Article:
Is not pacifism a recent phenomenon? No. In the age of the Warring States in China, Confucius sat in a tea-house at the gate of a city-state giving advice to its rulers on how to gain and to maintain peace. Many influential voices have been raised against war in the course of millennia, but their words were often stifled.  It’s often said that history has been written by the winners – I think it is also written by the warriors.

You stress the teachings of Erasmus of Rotterdam, the apostle of Christian humanism. In my book I contrast Erasmus to Machiavelli. Everyone knows The Prince  and the Art of War of Machiavelli – these have been almost war manuals for generals and rulers and for some of them they still are. But few know  the Education of a Christian Prince of Erasmus, which [includes] almost a pacifist tract. If we return to Foyles, the bookshop displays many editions of Machiavelli and none of the work by Erasmus which denounces the costs of war, proposes negotiations and mediation for peace. Happily Erasmus did have an influence on the philosophers who followed him and the Enlightenment.

Are you convinced that the past provides us with guide-lines for peace? Yes. Erasmus’ teachings are still useful for us. If we understand more deeply  the long-term arguments for and against war, we are more likely to avoid war. The case of the Iraq War is typical: who would have started it if the ultimate cost had been known in advance? The same goes for peace negotiations: the principle needs to be accepted that one has to make concessions in order to achieve the goal. Public opinion is also an important factor, and it has more weight now than in the past. Looking back, we can see that public opinion can also claim to have contributed to the reduction of nuclear weapons.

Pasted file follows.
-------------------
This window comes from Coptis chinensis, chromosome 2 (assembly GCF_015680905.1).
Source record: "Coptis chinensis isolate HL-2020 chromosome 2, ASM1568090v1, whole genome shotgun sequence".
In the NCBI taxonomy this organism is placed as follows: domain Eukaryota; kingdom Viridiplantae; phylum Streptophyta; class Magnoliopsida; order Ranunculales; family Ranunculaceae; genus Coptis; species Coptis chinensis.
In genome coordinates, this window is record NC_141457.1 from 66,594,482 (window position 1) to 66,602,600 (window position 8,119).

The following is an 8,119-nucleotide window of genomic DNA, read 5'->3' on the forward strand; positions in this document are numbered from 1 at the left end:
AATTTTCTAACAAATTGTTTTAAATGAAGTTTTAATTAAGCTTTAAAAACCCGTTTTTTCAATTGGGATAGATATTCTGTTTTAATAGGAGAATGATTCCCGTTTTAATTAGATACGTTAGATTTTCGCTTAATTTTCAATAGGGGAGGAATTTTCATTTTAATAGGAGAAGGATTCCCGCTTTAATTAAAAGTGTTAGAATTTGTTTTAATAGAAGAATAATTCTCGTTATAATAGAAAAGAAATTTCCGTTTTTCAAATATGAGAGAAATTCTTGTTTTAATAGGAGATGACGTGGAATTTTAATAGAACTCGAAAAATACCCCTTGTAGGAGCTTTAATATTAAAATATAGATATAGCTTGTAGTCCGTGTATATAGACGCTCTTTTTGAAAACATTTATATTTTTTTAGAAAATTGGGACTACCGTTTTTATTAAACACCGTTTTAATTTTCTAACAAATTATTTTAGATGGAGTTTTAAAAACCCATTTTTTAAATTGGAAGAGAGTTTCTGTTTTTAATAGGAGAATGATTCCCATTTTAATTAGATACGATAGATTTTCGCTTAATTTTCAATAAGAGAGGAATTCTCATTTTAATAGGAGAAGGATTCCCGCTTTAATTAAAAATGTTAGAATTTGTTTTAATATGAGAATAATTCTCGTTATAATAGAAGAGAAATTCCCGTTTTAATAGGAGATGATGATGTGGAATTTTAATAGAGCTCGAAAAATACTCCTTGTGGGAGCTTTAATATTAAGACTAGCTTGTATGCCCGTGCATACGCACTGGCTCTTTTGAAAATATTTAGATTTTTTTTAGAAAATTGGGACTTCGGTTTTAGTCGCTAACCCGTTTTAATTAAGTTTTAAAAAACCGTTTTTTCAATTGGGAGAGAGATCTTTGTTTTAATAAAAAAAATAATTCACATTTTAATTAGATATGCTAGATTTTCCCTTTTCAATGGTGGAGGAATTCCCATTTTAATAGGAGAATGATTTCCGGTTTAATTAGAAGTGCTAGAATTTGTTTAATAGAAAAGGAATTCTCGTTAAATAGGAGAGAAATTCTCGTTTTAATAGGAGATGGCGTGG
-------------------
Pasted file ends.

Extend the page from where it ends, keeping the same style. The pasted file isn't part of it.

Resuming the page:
Yet these teachings have not spared us two world wars and the cold war. We have missed some big opportunities for peace because we have been unable to absorb the lesson of history. As the centenary of the First World War approaches, we are still asking ourselves why it broke out. We misunderstand [the peace and disarmament initiatives of] the 1930s which were at first positive and not negative. We don’t admit that the Cold War could have been avoided. We wonder why we have not succeeded in creating a new world order in the 1990s, after the collapse of the Berlin Wall and the Soviet Union.  We need to change.

Have you not been too optimistic in suggesting in your book that the current century could be distinguished by peace? The 20th century was a century of blood, roughly 80 yerars of war out of a 100. We have the means to ensure that this is not so also for the 21st century. I don’t delude myself that all problems can be solved. We are in the age of globalisation and the situation is complex – our solutions must be complex too. It’s not just a question of preventing wars from breaking out, but of reducing poverty and inequality and of preserving the environment. Science and technology are not enough by themselves.

Does it need a cultural revolution? In a sense yes, althoough I haven’t used the term. We need less self-interest on the part of the ruling powers, less intellectual machismo on the past of historians, more international collaboration, more emphasis in schools and in the media on the peace dividend which we have recently failed to secure. On television, when the Afghan war is discussed, they invited experts on war, not experts on peace – this has to change.